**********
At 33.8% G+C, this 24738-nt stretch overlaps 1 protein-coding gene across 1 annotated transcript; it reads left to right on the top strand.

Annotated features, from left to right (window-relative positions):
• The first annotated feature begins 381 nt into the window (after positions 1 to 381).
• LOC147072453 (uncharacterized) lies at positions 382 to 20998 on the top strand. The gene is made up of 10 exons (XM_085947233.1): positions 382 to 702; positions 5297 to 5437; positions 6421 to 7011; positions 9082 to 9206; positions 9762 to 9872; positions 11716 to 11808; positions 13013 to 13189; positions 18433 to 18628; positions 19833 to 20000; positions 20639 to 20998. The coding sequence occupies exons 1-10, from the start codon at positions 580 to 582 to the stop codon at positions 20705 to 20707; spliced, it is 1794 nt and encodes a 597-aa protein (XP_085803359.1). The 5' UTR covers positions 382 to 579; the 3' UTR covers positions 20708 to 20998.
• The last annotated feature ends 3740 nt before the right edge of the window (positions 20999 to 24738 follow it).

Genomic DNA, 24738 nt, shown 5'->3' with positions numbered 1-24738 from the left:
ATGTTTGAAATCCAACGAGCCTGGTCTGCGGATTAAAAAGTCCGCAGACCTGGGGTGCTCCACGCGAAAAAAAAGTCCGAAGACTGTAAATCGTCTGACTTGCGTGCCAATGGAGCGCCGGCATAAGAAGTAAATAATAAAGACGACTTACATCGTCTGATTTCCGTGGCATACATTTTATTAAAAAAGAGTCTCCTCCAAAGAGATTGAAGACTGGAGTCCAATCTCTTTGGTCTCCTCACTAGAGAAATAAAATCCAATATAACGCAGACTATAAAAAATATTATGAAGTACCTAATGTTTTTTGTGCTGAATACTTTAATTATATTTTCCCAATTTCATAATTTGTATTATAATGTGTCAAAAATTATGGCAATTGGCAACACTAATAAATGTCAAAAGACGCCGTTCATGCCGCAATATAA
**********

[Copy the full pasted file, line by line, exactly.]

At 33.8% G+C, this 24738-nt stretch overlaps 1 protein-coding gene across 1 annotated transcript; it reads left to right on the top strand.

Annotated features, from left to right (window-relative positions):
• The first annotated feature begins 381 nt into the window (after positions 1 to 381).
• LOC147072453 (uncharacterized) lies at positions 382 to 20998 on the top strand. The gene is made up of 10 exons (XM_085947233.1): positions 382 to 702; positions 5297 to 5437; positions 6421 to 7011; positions 9082 to 9206; positions 9762 to 9872; positions 11716 to 11808; positions 13013 to 13189; positions 18433 to 18628; positions 19833 to 20000; positions 20639 to 20998. The coding sequence occupies exons 1-10, from the start codon at positions 580 to 582 to the stop codon at positions 20705 to 20707; spliced, it is 1794 nt and encodes a 597-aa protein (XP_085803359.1). The 5' UTR covers positions 382 to 579; the 3' UTR covers positions 20708 to 20998.
• The last annotated feature ends 3740 nt before the right edge of the window (positions 20999 to 24738 follow it).

Genomic DNA, 24738 nt, shown 5'->3' with positions numbered 1-24738 from the left:
ATGTTTGAAATCCAACGAGCCTGGTCTGCGGATTAAAAAGTCCGCAGACCTGGGGTGCTCCACGCGAAAAAAAAGTCCGAAGACTGTAAATCGTCTGACTTGCGTGCCAATGGAGCGCCGGCATAAGAAGTAAATAATAAAGACGACTTACATCGTCTGATTTCCGTGGCATACATTTTATTAAAAAAGAGTCTCCTCCAAAGAGATTGAAGACTGGAGTCCAATCTCTTTGGTCTCCTCACTAGAGAAATAAAATCCAATATAACGCAGACTATAAAAAATATTATGAAGTACCTAATGTTTTTTGTGCTGAATACTTTAATTATATTTTCCCAATTTCATAATTTGTATTATAATGTGTCAAAAATTATGGCAATTGGCAACACTAATAAATGTCAAAAGACGCCGTTCATGCCGCAATATAA